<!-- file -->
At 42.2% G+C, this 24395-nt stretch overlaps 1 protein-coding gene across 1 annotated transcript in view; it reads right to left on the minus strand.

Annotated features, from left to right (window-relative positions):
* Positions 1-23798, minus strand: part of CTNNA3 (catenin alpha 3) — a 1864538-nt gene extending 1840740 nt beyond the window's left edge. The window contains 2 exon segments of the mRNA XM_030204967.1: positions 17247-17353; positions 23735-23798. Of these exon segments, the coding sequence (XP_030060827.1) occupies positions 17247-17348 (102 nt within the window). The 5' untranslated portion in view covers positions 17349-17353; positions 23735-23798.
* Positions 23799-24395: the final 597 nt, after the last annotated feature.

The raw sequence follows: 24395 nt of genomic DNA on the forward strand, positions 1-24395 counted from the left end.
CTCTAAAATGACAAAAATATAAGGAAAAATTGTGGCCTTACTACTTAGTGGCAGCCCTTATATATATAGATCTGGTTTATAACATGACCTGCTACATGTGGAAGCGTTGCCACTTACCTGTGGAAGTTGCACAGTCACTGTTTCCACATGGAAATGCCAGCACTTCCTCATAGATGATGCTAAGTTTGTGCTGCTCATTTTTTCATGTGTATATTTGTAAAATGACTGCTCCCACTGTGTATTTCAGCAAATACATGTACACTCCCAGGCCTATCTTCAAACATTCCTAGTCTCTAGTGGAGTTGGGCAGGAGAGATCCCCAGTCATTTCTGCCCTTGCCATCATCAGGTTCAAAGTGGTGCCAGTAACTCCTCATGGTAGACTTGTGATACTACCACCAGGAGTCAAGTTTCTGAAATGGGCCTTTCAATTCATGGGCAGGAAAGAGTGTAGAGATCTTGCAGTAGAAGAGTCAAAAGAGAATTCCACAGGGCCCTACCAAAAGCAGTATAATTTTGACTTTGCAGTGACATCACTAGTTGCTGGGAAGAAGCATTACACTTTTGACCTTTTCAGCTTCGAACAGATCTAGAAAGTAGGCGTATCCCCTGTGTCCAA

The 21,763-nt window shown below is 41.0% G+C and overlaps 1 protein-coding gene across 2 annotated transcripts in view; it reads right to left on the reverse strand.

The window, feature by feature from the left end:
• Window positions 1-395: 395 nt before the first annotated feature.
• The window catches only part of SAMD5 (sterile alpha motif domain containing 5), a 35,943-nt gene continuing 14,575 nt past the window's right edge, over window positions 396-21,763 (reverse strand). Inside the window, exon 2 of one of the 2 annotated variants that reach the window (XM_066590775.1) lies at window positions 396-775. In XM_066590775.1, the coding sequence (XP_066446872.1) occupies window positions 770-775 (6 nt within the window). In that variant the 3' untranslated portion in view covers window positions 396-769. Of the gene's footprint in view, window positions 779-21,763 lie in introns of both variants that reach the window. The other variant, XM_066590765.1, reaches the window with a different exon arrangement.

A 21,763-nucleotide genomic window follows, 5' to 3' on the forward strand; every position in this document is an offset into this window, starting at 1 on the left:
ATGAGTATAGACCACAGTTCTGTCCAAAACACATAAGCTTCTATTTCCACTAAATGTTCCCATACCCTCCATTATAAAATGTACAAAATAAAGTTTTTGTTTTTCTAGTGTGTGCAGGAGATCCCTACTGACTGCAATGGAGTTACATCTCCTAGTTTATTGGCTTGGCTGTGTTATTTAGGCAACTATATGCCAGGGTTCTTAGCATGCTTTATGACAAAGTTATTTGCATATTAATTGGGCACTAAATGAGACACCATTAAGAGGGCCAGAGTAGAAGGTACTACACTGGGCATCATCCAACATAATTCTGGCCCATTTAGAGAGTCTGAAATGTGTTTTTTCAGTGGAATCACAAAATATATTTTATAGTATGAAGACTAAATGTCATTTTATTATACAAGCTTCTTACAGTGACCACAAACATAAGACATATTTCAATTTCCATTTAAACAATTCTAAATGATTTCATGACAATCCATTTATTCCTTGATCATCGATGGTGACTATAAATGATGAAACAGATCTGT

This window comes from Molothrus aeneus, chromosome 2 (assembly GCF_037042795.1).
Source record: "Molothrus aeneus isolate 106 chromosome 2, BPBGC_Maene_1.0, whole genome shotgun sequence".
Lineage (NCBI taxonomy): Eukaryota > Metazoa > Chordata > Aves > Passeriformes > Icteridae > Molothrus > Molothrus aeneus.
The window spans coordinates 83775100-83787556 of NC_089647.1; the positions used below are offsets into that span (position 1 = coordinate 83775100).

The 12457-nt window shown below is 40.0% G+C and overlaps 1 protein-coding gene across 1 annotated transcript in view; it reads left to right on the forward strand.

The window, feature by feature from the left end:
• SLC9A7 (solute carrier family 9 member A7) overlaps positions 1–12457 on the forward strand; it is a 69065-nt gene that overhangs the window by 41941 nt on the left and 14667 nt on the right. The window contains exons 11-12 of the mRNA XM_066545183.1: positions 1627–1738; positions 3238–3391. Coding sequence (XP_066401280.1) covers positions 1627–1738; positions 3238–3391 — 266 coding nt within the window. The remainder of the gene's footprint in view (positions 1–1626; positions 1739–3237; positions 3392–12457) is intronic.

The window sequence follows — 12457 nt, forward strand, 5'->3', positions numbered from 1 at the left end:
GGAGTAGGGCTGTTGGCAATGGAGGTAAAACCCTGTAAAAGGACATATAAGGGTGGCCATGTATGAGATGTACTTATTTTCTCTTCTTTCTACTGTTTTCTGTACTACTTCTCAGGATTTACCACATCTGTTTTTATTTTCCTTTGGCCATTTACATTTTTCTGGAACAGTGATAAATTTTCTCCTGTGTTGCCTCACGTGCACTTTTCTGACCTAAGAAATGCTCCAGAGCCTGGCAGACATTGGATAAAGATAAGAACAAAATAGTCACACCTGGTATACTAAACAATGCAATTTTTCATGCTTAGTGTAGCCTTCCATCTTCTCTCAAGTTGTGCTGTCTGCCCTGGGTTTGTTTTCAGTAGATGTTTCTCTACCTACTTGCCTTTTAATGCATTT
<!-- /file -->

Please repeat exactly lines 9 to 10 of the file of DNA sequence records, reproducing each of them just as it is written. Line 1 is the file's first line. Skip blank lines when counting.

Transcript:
• Window positions 1-395: 395 nt before the first annotated feature.
• The window catches only part of SAMD5 (sterile alpha motif domain containing 5), a 35,943-nt gene continuing 14,575 nt past the window's right edge, over window positions 396-21,763 (reverse strand). Inside the window, exon 2 of one of the 2 annotated variants that reach the window (XM_066590775.1) lies at window positions 396-775. In XM_066590775.1, the coding sequence (XP_066446872.1) occupies window positions 770-775 (6 nt within the window). In that variant the 3' untranslated portion in view covers window positions 396-769. Of the gene's footprint in view, window positions 779-21,763 lie in introns of both variants that reach the window. The other variant, XM_066590765.1, reaches the window with a different exon arrangement.